SHADY SWEETIES

Comfrey         Symphytum officinale            Family Boraginaceae                    Photo (64k)
Comfrey is an ornamental perennial growing to 3 ft tall.  It features clumps of large green leaves and graceful curling heads of tubular flowers in white, pink or purple throughout the summer.  Comfrey thrives in shade but will accept some sun.  It requires rich, moist soil for lush growth.  It is an aggressive grower so allow it plenty of room.  It can be controlled in Texas by restricting water.

Patchouli         Pogostemon cablin                Family Lamiaceae
Patchouli is an aromatic herb native to Southeast Asia and India.  Oil from the plant is used in perfume and incense.  One whiff reminds many people of the 1960's.  The plant has green elliptical leaves with toothed margins.  Whorls of white flowers appear on spikes and should be removed to encourage leaf growth.  It grows well in moist, shady sites and cuttings root easily in water.  The plant can grow to 3 ft tall under ideal conditions.  It is a tender perennial and will not survive winters in Austin, Tx.  Patchouli is responsible for the distinctive scent of the original India Ink.

Hoja Santa        Piper auritum                 Family Piperaceae                                    MX Photo(123k)
Hoja Santa is a tropical looking plant with large, velvety, heart shaped leaves.  Small white spikes of flowers appear in the summer.  It is a perennial which can grow to 10 ft so give it lots of room.  Hoja Santa will die to the ground during central Texas winters.  The leaves have a sarsaparilla/licorice scent which gives the plant the common name "rootbeer plant".  It grows best with afternoon shade and moist soil.  The leaves are used in the cooking of its native Southern Mexico, although experts state it has carcinogenic properties and is also toxic to the liver..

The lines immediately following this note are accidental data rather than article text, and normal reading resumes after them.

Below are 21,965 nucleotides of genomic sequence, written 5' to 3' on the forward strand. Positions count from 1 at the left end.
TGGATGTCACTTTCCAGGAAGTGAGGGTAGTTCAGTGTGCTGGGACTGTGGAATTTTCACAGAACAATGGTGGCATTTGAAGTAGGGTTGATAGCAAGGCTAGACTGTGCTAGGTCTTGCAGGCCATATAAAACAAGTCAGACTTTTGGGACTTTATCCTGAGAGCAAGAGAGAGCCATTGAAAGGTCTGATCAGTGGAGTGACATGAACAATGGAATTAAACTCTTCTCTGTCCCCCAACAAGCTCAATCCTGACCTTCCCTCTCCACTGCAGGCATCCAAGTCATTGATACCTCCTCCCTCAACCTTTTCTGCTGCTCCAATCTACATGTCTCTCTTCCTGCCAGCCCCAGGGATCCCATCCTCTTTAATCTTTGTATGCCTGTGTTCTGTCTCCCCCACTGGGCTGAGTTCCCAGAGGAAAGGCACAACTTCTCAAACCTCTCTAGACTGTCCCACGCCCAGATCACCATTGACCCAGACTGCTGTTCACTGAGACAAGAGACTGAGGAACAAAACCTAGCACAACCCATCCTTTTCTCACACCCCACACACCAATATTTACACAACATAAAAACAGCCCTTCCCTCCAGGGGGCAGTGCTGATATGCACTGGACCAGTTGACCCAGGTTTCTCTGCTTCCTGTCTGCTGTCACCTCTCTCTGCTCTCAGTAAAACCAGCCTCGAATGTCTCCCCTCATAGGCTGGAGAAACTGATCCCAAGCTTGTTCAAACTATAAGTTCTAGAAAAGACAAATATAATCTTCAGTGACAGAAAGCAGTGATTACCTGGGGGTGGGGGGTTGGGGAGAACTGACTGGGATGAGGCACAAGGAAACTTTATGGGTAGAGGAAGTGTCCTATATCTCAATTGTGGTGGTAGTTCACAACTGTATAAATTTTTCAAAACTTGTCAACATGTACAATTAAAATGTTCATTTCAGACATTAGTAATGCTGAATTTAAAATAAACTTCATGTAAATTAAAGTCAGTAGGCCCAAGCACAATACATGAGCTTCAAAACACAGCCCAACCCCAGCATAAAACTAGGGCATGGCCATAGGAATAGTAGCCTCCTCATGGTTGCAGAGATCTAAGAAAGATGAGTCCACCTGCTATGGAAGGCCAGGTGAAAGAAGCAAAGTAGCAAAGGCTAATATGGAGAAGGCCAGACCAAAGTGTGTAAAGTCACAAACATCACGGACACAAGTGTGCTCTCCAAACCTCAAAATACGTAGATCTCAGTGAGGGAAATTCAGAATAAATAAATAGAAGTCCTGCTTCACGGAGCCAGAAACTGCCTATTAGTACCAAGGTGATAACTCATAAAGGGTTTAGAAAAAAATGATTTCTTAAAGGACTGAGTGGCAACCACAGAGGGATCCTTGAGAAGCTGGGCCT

Pineapple Sage     Salvia elegans         Family Lamiaceae                                          KYPhoto(13k)
Pineapple Sage is a tender perennial that will die back to the ground when freezing weather comes to Austin, Texas.  The pointed leaves are fragrant with a pineapple scent and branches will root easily in water.  A mature plant may grow to 4 ft in height.  Pineapple sage needs protection from the hot afternoon sun and requires more water than most sages.  In the spring it is slow to sprout, so be patient.  Autumn weather brings beautiful spikes of brilliant red flowers that attract migrating hummingbirds to the garden.  The delicate pineapple flavor is easily overpowered so use pineapple sage to flavor punches, cream cheese and fruit salads.  The flowers are a wonderful garnish.

Salad Burnet       Sanguisorba minor subsp. minor      Family Rosaceae        FMPhoto(2k)
Salad Burnet, formerly known as Poterium sanguisorba, is a charming evergreen plant whose 12 inch fountains of scalloped foliage form a wonderful flower bed edging.  Salad burnet will grow in a sunny site, but seems to do best when shaded in the afternoon.  A prime location would be under a deciduous tree so that it can soak up winter's rays, but not suffer a summer sunburn.  Grown easily from seed, salad burnet has interesting "button-like" flower heads in the summer, but the main attraction is the cucumber scented foliage.  The leaves make a delightful herbal vinegar to be used on fish and in salad dressings.